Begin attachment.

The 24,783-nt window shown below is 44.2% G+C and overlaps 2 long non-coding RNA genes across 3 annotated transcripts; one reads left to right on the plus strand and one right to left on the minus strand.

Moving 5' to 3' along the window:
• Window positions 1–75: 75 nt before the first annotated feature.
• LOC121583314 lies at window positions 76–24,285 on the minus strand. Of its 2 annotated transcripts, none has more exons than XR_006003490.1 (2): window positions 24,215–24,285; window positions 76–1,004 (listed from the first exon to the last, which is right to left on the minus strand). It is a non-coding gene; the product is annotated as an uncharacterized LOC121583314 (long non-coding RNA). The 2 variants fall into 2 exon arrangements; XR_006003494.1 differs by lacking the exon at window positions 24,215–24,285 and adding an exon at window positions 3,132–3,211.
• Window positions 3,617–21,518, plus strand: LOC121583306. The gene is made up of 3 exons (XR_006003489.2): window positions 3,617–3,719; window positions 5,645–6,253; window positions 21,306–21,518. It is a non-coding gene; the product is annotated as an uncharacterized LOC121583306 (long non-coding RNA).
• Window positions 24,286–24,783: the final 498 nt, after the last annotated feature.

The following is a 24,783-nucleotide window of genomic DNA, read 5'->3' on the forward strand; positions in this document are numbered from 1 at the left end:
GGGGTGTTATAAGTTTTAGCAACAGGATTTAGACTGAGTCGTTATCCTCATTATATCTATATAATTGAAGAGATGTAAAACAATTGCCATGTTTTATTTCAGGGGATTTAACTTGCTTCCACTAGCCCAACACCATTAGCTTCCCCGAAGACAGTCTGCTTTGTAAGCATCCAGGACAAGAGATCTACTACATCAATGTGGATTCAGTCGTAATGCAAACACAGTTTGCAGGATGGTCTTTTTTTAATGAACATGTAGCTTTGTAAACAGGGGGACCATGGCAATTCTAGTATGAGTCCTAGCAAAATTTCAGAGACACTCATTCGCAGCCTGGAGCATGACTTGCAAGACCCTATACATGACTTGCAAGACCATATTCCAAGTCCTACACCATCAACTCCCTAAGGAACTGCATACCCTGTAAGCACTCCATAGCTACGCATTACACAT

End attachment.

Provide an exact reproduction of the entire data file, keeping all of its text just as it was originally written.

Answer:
The 24,783-nt window shown below is 44.2% G+C and overlaps 2 long non-coding RNA genes across 3 annotated transcripts; one reads left to right on the plus strand and one right to left on the minus strand.

Moving 5' to 3' along the window:
• Window positions 1–75: 75 nt before the first annotated feature.
• LOC121583314 lies at window positions 76–24,285 on the minus strand. Of its 2 annotated transcripts, none has more exons than XR_006003490.1 (2): window positions 24,215–24,285; window positions 76–1,004 (listed from the first exon to the last, which is right to left on the minus strand). It is a non-coding gene; the product is annotated as an uncharacterized LOC121583314 (long non-coding RNA). The 2 variants fall into 2 exon arrangements; XR_006003494.1 differs by lacking the exon at window positions 24,215–24,285 and adding an exon at window positions 3,132–3,211.
• Window positions 3,617–21,518, plus strand: LOC121583306. The gene is made up of 3 exons (XR_006003489.2): window positions 3,617–3,719; window positions 5,645–6,253; window positions 21,306–21,518. It is a non-coding gene; the product is annotated as an uncharacterized LOC121583306 (long non-coding RNA).
• Window positions 24,286–24,783: the final 498 nt, after the last annotated feature.

The following is a 24,783-nucleotide window of genomic DNA, read 5'->3' on the forward strand; positions in this document are numbered from 1 at the left end:
GGGGTGTTATAAGTTTTAGCAACAGGATTTAGACTGAGTCGTTATCCTCATTATATCTATATAATTGAAGAGATGTAAAACAATTGCCATGTTTTATTTCAGGGGATTTAACTTGCTTCCACTAGCCCAACACCATTAGCTTCCCCGAAGACAGTCTGCTTTGTAAGCATCCAGGACAAGAGATCTACTACATCAATGTGGATTCAGTCGTAATGCAAACACAGTTTGCAGGATGGTCTTTTTTTAATGAACATGTAGCTTTGTAAACAGGGGGACCATGGCAATTCTAGTATGAGTCCTAGCAAAATTTCAGAGACACTCATTCGCAGCCTGGAGCATGACTTGCAAGACCCTATACATGACTTGCAAGACCATATTCCAAGTCCTACACCATCAACTCCCTAAGGAACTGCATACCCTGTAAGCACTCCATAGCTACGCATTACACAT